Students Bring the Bookshelf to the Hallway at Southwood

Students Bring the Bookshelf to the Hallway at Southwood

At first glance, it may look like a bookshelf in a library, but it’s actually a hallway at Southwood Secondary School in Cambridge.

The striking artwork is the result of months of work by the Paint a Book Club at Southwood – a group of students, led by English teacher Kathryn McPherson, who are working to inspire their peers to pick up a book and bring a bit of colour to the hallways.  

“Over the years I have created a learning environment that celebrates literature…so the locker project was a natural extension from that,” said McPherson. She has taught English and Math at Southwood for the last 21 years and her passion for inspiring her students is immediately clear. 

Her classroom exudes a warm and inspirational feeling – one she has spent the past two decades cultivating. According to McPherson, she still has masks made by her grade 9 students the first year she taught at Southwood. “I have extended out the door and into the hall,” she said of the painted lockers which allow the welcoming environment of her classroom to flow into the hallway. 

The project caught the eye of CTV Kitchener journalist Randy Steinman, who featured the hard work of the students and McPherson on the nightly news. He marvelled at the work the Paint a Book Club had completed and spent time speaking with each of them to get their take on the impact the artwork was having on their school. 

The passion for literature demonstrated by McPherson has clearly rubbed off on her students, including Hannah Kamutzki, a grade 10 student who, along with the help of her friend Emma Heartfield, is painting a locker with the cover of her favourite book, Little Women by Louisa May Alcott. “I think it’s so cool that Ms. McPherson decided to brighten up our school like this,” said Kamutzki. 

Kamutzki has a passion for reading and writing, even going so far as to declare her love for writing essays. Naturally, she jumped at the idea when McPherson suggested it and said she “wanted to help make her dream a reality.” 

For her, being able to make her mark on the school helps her to feel more a part of the Southwood community. “It’s kind of like I get to leave my mark here forever,” said Kamutzki, as she looked forward to feeling a sense of pride every time she walked by the finished piece.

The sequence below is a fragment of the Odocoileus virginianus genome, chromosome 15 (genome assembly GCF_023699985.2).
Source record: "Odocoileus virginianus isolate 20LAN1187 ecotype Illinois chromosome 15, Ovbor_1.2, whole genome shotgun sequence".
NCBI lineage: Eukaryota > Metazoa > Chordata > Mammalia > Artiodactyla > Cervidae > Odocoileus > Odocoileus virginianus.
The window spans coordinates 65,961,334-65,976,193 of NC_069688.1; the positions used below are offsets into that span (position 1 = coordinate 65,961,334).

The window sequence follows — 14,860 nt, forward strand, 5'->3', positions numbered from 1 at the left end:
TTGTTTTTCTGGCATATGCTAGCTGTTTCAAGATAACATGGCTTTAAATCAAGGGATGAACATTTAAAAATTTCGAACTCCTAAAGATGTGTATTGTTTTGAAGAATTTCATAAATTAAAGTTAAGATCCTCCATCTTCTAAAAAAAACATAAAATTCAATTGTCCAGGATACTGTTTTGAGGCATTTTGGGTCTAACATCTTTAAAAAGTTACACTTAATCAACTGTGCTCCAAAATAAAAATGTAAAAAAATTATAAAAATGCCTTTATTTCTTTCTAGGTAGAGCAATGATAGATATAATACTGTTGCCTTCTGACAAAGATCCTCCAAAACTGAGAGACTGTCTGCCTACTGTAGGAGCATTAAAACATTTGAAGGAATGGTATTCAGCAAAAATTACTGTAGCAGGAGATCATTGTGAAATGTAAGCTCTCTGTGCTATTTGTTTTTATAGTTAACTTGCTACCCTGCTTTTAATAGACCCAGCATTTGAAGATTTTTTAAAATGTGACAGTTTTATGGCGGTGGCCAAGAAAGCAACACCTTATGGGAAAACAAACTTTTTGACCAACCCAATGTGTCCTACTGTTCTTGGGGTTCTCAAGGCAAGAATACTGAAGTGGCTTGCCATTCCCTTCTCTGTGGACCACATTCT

Not all the books are from the classics section of the library, though. Rylee Small chose to paint his locker with the cover of I’ll Give You the Sun by Jandy Nelson, a coming of age book focused on the LGBTQ+ experience. This book, in particular, was chosen to contrast with the classical literature featured on the other lockers, and because, as Small said, it was “one that I could definitely connect to the most.” 

Small echoed Kamutzki’s sentiment about leaving his mark on Southwood. “It’s good to have a piece that stays here,” he said. “When I do eventually leave this school there will be a part of me that stays.” 

Vida Collis, principal of Southwood, is elated to see the project sparking students’ curiosity and inspiring them to pick up a book they might not otherwise have read. “To me, we’ve done our job as educators to inspire that curiosity,” she said. 

When McPherson came to her with the idea, she was on board. “I did not say no, and that’s all we needed,” said Collis, as she explained McPherson’s energy and passion for literature assured her of the initiative’s success. “Knowing that it was in her hands, it would be a wonderful project,” she said. 

For McPherson, the true reward is inspiring students to pick up a book and delve in. “I love teaching English because we get to learn about ourselves as human beings,” she said. Reading, she explained, teaches us empathy, compassion and how to navigate through life.

Share This Story